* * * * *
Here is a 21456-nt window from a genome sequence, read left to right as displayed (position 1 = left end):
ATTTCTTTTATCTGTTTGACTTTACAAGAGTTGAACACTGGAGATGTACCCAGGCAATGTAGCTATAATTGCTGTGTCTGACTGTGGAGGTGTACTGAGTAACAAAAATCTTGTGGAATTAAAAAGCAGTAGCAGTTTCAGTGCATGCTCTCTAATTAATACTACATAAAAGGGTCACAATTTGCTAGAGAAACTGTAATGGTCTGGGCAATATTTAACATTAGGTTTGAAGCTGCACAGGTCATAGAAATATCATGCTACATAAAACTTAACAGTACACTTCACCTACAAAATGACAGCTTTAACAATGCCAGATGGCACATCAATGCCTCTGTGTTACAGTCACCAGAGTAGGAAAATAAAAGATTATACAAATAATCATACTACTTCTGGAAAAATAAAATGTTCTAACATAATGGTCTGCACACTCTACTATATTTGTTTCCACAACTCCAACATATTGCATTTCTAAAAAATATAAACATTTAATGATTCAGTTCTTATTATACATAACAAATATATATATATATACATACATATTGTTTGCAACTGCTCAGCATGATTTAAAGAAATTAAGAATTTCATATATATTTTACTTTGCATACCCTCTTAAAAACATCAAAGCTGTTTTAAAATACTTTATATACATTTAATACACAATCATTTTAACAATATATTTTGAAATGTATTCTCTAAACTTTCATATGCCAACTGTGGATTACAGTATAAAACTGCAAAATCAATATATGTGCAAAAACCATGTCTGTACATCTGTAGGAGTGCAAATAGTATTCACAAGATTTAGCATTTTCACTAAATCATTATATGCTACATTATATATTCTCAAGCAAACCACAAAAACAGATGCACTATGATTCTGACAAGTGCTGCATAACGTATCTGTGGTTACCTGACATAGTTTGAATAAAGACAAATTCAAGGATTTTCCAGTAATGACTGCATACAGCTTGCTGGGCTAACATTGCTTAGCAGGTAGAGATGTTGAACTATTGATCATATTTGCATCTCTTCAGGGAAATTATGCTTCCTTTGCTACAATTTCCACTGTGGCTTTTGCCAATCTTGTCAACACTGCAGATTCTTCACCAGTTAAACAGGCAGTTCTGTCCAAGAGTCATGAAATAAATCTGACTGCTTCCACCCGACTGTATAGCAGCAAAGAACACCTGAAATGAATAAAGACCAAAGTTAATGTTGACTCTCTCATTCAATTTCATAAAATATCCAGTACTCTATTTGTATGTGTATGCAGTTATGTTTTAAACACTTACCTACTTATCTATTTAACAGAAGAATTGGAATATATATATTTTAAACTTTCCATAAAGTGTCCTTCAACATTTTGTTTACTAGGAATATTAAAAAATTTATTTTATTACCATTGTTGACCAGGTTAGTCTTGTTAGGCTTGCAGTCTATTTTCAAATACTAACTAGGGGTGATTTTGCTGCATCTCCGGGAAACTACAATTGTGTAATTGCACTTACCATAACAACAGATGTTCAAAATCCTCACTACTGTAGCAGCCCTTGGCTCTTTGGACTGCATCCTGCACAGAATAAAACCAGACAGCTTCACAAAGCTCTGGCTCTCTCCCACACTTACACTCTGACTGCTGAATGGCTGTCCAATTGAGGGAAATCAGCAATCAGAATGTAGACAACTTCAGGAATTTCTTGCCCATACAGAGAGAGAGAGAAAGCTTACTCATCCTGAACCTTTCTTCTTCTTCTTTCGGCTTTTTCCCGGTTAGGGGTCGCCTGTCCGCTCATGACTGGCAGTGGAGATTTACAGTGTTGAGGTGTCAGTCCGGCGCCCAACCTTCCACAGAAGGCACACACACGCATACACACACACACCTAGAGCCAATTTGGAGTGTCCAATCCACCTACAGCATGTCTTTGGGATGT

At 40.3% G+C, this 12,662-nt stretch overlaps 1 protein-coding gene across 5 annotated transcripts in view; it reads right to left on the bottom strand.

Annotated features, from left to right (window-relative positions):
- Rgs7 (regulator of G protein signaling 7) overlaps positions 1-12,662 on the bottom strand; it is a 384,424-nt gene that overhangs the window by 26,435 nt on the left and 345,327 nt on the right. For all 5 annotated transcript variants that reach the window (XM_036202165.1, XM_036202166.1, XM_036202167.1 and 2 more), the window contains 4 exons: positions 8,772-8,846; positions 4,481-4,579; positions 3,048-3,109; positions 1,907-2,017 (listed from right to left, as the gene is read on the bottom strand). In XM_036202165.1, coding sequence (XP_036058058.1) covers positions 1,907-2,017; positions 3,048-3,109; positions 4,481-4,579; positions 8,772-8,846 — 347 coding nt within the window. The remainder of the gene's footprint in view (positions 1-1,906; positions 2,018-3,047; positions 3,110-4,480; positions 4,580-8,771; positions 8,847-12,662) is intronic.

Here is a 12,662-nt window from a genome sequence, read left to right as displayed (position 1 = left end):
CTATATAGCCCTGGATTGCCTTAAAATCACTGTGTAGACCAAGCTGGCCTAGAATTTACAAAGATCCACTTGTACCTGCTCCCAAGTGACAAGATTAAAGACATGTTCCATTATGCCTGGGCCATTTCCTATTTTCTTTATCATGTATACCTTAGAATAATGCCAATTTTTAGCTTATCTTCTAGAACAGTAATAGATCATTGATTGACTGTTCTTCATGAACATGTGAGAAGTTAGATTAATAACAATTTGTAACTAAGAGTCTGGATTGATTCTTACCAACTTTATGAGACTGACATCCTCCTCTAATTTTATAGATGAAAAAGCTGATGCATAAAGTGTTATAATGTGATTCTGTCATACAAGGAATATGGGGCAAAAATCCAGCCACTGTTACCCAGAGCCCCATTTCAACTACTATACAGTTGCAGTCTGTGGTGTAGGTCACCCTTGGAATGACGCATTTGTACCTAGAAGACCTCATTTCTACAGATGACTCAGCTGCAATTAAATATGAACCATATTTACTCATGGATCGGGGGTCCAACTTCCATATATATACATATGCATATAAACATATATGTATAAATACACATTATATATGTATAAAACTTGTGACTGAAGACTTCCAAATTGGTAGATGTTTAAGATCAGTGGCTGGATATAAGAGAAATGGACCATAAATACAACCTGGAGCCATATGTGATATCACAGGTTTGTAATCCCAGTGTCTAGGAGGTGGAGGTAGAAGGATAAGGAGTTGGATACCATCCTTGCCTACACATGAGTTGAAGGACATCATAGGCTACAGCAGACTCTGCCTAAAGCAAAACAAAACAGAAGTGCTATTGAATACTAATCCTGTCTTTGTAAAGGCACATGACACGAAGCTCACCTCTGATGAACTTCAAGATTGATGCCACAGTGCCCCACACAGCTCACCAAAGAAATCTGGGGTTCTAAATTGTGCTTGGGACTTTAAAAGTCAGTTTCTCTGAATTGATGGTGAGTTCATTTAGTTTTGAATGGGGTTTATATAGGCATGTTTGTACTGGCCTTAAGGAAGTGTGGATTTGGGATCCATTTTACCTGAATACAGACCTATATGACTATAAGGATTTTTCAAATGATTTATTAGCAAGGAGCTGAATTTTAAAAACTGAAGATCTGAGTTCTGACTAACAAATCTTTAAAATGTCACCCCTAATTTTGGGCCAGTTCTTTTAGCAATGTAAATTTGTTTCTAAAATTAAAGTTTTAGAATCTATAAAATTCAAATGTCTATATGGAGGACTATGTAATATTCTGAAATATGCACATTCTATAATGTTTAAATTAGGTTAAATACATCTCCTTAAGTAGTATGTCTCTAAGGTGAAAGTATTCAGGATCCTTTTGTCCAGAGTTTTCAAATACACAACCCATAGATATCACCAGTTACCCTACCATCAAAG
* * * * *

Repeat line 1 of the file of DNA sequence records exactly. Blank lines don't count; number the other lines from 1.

Here is a 21456-nt window from a genome sequence, read left to right as displayed (position 1 = left end):